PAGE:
Soluble Salts, Metal Corrosion and the Osmosis Effect
Chlorides, sulfates and nitrates, also referred to as soluble or dissolved salts, react with steel to form unstable corrosion products that lead to early coating failure.
Specifically, these anions dissociate from their original salts to form stronger, electro-chemical bonds with steel. They are hygroscopic in nature and, through osmosis, react with moisture in the air. The newly-formed electrolyte in the presence of the active anodic and cathodic sites of steel are a pathway for metal corrosion.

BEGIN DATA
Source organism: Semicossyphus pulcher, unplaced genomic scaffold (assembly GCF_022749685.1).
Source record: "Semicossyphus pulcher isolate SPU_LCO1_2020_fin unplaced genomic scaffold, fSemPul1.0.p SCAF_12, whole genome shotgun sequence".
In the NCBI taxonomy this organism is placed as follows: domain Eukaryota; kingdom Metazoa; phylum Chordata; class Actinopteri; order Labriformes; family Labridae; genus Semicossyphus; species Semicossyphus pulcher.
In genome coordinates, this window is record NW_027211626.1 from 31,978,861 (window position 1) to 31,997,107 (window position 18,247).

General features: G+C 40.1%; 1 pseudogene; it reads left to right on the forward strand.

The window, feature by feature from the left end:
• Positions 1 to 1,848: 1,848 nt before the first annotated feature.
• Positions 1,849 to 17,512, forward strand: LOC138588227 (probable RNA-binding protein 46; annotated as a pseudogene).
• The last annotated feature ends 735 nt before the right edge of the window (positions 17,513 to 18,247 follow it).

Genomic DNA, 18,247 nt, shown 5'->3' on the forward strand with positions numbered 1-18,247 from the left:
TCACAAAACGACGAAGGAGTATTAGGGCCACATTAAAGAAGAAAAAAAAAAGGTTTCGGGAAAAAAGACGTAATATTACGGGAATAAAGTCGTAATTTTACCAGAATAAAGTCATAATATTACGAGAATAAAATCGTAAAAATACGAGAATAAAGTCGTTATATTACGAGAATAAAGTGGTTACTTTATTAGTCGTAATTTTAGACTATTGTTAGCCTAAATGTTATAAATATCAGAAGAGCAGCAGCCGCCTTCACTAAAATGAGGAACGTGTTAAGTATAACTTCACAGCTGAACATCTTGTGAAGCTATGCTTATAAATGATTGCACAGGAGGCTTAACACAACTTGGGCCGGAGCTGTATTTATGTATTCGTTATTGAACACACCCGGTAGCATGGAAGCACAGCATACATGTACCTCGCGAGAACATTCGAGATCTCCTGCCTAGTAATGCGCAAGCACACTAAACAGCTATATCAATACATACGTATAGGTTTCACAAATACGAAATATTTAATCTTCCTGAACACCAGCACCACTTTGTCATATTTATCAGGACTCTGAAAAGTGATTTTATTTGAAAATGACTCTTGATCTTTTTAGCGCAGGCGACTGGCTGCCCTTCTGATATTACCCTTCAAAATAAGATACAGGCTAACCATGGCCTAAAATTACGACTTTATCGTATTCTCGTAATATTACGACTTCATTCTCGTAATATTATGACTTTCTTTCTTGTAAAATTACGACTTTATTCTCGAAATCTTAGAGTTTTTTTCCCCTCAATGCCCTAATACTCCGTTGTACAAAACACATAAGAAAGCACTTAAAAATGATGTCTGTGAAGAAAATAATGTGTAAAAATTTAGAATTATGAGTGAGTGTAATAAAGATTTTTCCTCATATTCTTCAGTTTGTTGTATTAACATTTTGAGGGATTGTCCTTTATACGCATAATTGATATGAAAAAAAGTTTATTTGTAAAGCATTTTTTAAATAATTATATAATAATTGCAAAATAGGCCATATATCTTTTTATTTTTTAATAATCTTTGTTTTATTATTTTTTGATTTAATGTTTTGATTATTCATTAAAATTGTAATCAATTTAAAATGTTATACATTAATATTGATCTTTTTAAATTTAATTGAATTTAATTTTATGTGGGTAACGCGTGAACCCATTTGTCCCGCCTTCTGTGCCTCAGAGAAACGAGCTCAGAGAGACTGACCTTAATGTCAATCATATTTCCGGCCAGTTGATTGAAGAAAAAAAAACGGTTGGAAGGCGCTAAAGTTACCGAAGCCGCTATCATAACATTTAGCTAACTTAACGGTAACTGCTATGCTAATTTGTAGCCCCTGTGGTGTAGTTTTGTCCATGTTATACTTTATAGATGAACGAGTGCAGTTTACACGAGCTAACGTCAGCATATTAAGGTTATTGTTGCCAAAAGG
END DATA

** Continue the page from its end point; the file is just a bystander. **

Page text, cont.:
These salts are invisible to the eye, are re-generating and require very little oxygen to form widespread corrosion. Sources for chlorides include water treatment and marine environments, while sulfates and nitrates form largely as the result of fuel emissions.
For coastal, marine environments or when painting larger assets in atmospheric conditions, residue-free low pH cleaners are recommended to remove these ionic chemical compounds.